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Monday, October 25, 2010

A Monthly Round-Up: October's Collection Pt. 4 or "Way to be Professional"

It's quite amusing to read and view all of the attention being placed on a recent "entertainment-violence" hockey incident between a "ham en egger" checking forward and a supposedly sincere Minnesota Wild fan. I'm mean really c'mon now - only two weeks into another promising NHL season and we're forced to choose sides between these two?

Quickly after the incident, Michael Russo of the Star-Tribune writes: Runway view rocks, until run-in with a Canuck,
["I was just standing straight up applauding as he was getting kicked out," Engquist said. "He was out of control. So then I said, 'Way to be professional,' and he obviously didn't care for that comment and decided to grab me and almost dragged me over the rail…Engquist said nobody from NHL headquarters had called him as of late Wednesday afternoon, so he called Mark Stoffel, Xcel Energy Center's senior director of operations, who gave him the number for NHL security… Engquist said he has received no apology from the NHL, the Canucks or Rypien. He said he is "definitely" seeking legal representation.] Read More

Professional hockey players are an emotional bunch. Fans even more so...

According to President Gary Bettman, the NHL holds it's players accountable to the highest professional standards. My understanding is that, "under no circumstance are club personnel permitted to have physical contact with fans, or enter or attempt to enter the stands. ” History tends to side with Bettman- at least in so far as violence between players and fans.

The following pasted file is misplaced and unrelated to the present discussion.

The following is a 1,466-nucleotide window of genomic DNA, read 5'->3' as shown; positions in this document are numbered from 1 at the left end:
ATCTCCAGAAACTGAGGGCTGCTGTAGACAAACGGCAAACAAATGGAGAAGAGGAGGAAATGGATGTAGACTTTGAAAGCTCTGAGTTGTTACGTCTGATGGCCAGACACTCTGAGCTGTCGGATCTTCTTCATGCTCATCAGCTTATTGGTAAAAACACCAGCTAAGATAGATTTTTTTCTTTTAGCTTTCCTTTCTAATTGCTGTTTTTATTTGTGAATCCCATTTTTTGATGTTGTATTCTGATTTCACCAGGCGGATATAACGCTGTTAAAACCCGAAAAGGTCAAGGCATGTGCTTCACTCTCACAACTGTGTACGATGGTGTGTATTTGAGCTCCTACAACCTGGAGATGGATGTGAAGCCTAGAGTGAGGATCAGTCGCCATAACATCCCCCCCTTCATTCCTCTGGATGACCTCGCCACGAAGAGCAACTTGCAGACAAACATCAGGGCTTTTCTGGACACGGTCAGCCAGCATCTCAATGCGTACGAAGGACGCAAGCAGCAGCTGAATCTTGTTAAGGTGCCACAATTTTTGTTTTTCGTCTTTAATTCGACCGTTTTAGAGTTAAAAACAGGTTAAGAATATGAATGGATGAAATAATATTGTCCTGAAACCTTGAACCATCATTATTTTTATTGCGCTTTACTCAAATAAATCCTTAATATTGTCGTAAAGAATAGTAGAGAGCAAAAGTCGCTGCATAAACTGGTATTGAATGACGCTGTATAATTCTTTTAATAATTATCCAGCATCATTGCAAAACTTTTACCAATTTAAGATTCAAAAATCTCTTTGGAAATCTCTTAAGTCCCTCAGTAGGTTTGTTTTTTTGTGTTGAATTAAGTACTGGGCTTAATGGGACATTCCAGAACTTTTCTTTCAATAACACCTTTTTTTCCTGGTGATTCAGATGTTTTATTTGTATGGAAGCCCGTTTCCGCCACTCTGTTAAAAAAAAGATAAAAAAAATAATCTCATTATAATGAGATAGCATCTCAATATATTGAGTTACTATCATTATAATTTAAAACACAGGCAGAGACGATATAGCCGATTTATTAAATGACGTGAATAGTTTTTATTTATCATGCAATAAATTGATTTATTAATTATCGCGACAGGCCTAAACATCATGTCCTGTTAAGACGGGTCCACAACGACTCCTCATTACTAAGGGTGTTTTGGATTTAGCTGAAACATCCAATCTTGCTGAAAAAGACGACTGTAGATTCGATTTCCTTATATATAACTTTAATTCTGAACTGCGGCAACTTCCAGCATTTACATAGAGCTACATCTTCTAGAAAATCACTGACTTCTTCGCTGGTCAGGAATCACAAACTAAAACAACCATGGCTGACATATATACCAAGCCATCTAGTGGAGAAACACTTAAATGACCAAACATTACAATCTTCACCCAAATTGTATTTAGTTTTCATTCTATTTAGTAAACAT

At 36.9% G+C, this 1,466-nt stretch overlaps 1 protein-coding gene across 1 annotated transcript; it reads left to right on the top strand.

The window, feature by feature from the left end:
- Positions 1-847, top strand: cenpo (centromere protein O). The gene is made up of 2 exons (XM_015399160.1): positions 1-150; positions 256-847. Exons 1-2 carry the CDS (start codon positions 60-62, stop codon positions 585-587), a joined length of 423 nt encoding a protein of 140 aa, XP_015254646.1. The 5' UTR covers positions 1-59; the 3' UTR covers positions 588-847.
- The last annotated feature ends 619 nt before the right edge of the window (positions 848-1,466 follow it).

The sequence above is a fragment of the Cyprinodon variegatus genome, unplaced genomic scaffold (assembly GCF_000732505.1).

But, is this really the "state of hockey" today?



Kaelon Lupton of Bleacher Report counters with,  Rick Rypien Suspension Raises Questions Among NHL, Fans,
[Rugged Vancouver Canucks forward Rick Rypien made his court appearance Friday (Oct. 22) and received a six-game suspension for pushing a fan, during an embarrassing loss against the Minnesota Wild... Can we say overreaction? ...most people think six games is a joke, a weak punishment that laughs in the face of the NHL. The most recent six-game suspension was Sean Avery's, which he received for his Elisha Cuthbert-Dion Phaneuf controversy. So, assaulting a paying fan is equal to telling a "sex joke"? When you put it like that, it looks like the NHL dropped the ball on this one. Most people had anticipated anywhere from 10-20 games.”] Read More
Cooler heads prevail in the Vancouver media apparently. A sports headline which triumphantly states, NHL gets it right with Canuck Rick Rypien suspension: League commissioner Gary Bettman stunned the oddsmakers by refusing to overreact,
[For all the times the National Hockey League's ministry of justice is criticized for the ill-fitting suspensions it pulls out of its hat — or some mid-body aperture — to punish incidents requiring supplemental discipline, it behooves us to mention the odd time the league gets one right. Rick Rypien, meet King Solomon. He looks taller in the paintings, doesn't he?] Read More

An afterthought...

My answer to Mr. Engquist's potential legal action...ummmm dude, let it go. If last Friday's Canuck's vs Wild score is any indication, good hockey is really defined by off ice preparation and motivation rather than on ice  revenge.

Do I really have a problem with the deep-seated, ingrained, and old school leadership inside the NHL?

Perhaps.

In case your wondering, the model ethic for professionalism in hockey was recently defined last winter in the 2010 Winter Olympic games... in Vancouver of all places. It's no surprise then as hockey moves forward, LET'S (both player and fan alike) all take notice.

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